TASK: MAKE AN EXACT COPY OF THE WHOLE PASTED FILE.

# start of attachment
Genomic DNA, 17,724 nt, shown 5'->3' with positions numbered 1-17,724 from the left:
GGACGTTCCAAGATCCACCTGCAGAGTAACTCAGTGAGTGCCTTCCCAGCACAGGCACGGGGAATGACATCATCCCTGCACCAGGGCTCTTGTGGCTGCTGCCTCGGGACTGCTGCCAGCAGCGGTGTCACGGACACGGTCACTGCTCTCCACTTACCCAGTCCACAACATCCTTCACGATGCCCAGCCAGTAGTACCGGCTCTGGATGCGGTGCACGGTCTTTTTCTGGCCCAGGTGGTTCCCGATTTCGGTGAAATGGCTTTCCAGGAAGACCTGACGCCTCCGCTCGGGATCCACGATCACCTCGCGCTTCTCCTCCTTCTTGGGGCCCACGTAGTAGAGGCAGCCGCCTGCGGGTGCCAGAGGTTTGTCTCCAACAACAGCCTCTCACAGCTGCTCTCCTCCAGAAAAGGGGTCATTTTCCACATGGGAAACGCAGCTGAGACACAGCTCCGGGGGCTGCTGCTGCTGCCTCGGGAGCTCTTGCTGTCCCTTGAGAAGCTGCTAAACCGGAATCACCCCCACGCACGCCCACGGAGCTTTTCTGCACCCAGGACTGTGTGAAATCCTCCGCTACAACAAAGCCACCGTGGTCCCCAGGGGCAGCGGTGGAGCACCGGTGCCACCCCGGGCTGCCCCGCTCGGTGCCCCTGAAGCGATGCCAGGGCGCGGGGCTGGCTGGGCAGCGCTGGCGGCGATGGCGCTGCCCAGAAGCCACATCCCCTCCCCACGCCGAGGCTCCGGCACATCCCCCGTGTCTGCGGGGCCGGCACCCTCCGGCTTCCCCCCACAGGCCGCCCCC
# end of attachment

Genomic DNA, 17,724 nt, shown 5'->3' with positions numbered 1-17,724 from the left:
GGACGTTCCAAGATCCACCTGCAGAGTAACTCAGTGAGTGCCTTCCCAGCACAGGCACGGGGAATGACATCATCCCTGCACCAGGGCTCTTGTGGCTGCTGCCTCGGGACTGCTGCCAGCAGCGGTGTCACGGACACGGTCACTGCTCTCCACTTACCCAGTCCACAACATCCTTCACGATGCCCAGCCAGTAGTACCGGCTCTGGATGCGGTGCACGGTCTTTTTCTGGCCCAGGTGGTTCCCGATTTCGGTGAAATGGCTTTCCAGGAAGACCTGACGCCTCCGCTCGGGATCCACGATCACCTCGCGCTTCTCCTCCTTCTTGGGGCCCACGTAGTAGAGGCAGCCGCCTGCGGGTGCCAGAGGTTTGTCTCCAACAACAGCCTCTCACAGCTGCTCTCCTCCAGAAAAGGGGTCATTTTCCACATGGGAAACGCAGCTGAGACACAGCTCCGGGGGCTGCTGCTGCTGCCTCGGGAGCTCTTGCTGTCCCTTGAGAAGCTGCTAAACCGGAATCACCCCCACGCACGCCCACGGAGCTTTTCTGCACCCAGGACTGTGTGAAATCCTCCGCTACAACAAAGCCACCGTGGTCCCCAGGGGCAGCGGTGGAGCACCGGTGCCACCCCGGGCTGCCCCGCTCGGTGCCCCTGAAGCGATGCCAGGGCGCGGGGCTGGCTGGGCAGCGCTGGCGGCGATGGCGCTGCCCAGAAGCCACATCCCCTCCCCACGCCGAGGCTCCGGCACATCCCCCGTGTCTGCGGGGCCGGCACCCTCCGGCTTCCCCCCACAGGCCGCCCCC